Decisions To Make When Storyboarding For Interactivity

First things first: Does this story require an active and alert reader, and do the interactions reward interactivity and alertness?

1. Should interactions be user-initiated or autoplay? A mixture?

I prefer narration to autoplay, with the option of turning it off completely from the main menu. When I have to press a button to start the narration on each page it takes me out of the story. As for the rest of the page, a mixture of autoplaying actions and user-initiated interactions works well in many cases, as long as any auto-play noises are not too irritating. Irritating = loud, unpleasant tones or even a pleasant sound that’s on too short of a loop.

2. How much animation, if any?

Too much animation and the storyapp runs the risk of emulating a film, losing its true interactivity. For small development teams, too much animation is costly and therefore not an option. When simple animations are utilised, which ones help to tell the story?

3. Should interactivity be allowed before the narration is over, or must the reader wait?

I still get frustrated when I can’t start the interactivity when I want to, regardless of whether the sound that accompanies the interaction drowns out the narration. It’s about user control. Also, I prefer gentle sound effects, which don’t drown out the narration even if played simultaneously.

4. After an interactivity has played out, should the user be able to cycle through again, or will the page fall inactive, waiting for the reader to turn the page and move on with the story?

The advantage of looping is that readers can linger on a page for as long as they like, which makes the reader feel more in control. The disadvantage is that younger readers in particular may lose the thread of the story, derailed by the interactivity. We used both finite and infinite loops of interactions for The Artifacts on a case-by-case basis. I’ve grown to slightly prefer finite looping, because if readers really want a specific page they can jump to it via the navigation pages, or simply turn onto the page again from the previous, losing no control — only a small bit of convenience.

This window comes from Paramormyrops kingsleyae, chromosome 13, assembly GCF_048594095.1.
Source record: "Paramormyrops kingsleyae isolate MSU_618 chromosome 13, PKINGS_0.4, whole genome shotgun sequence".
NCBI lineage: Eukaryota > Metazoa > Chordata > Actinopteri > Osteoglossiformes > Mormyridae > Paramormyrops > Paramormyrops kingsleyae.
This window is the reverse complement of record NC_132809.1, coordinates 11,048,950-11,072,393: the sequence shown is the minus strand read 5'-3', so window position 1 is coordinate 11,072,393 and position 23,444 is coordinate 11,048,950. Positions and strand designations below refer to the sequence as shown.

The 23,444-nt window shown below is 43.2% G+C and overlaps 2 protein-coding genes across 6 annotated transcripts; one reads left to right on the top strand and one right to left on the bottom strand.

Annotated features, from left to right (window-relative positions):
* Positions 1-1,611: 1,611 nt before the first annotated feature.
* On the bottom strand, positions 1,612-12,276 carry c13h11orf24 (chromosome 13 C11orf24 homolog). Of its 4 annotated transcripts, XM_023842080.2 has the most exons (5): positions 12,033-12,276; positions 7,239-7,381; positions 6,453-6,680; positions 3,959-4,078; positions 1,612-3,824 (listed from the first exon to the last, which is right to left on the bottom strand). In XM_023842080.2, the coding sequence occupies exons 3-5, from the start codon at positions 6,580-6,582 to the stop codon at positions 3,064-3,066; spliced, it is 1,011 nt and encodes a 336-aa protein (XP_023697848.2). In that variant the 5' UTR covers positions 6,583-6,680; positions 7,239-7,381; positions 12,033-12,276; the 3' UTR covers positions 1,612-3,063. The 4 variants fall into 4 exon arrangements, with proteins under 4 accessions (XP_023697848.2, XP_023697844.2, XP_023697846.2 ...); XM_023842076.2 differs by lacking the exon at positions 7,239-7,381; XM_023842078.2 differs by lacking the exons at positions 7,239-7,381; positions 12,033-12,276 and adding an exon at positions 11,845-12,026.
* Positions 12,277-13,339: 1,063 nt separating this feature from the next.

5. Should the developer offer hints with flashing/arrows, or should the reader have to find all the interactivity themselves?

We believe young readers are more than capable of uncovering any interaction we think we’re hiding in an app. We hear quite a bit from parents that children find Easter eggs in apps that they never suspected were there. We don’t believe everything needs to be handed to a child on a plate, and goes with our general philosophy of ‘try it and see’ — an important attitude when using any type of technology.

The best children’s apps are successful because of a pair of more traditional qualities. Great storytelling. Strong characters. It seems apps aren’t so revolutionary after all, but that’s a good thing.

Stuart Dredge at The Guardian

Why So Many Animals In Picture Books?

why so many animals in picture books

An astonishing number of the characters depicted in picture books are not people at all, but animals–or rather, humans who look like animals, for Horton the elephant of Horton Hatches the Egg and Pearl the pig heroine of The Amazing Bone are certainly more human than animal in their interests and motivations. In many picture books, indeed, only the pictures inform us that the characters are animals; to give just one example, Russell Hoban’s Frances is a badger only in Lillian Hoban’s illustrations of her; in the text, she talks and acts like an ordinary human child.

– Perry Nodelman, Words About Pictures

Continue reading “Why So Many Animals In Picture Books?”

How To Design A Poster

EXAMPLES OF ACTUAL POSTERS, FOR YOUR INSPIRATION

FREE RESOURCES TO USE AS ELEMENTS OF YOUR POSTER

Steal Like An Artist, but don’t forget to credit.

WEB TOOLS, ESPECIALLY FOR THE PHOTOSHOP-LESS AMONG YOU

(Tip: You don’t really need high-end software worth thousands of dollars to create something cool.)

ARTICLES AND TUTORIALS

IPAD APPS

PRINTING POSTERS

TYPOGRAPHY

OTHER

200+ Pinterest Boards For Designers To Follow from Design Shack

And, here’s how not to design a poster. Movie Posters Recreated Using Only Clipart, from The Mary Sue. Avoid clip-art and comic sans and you’re doing just great.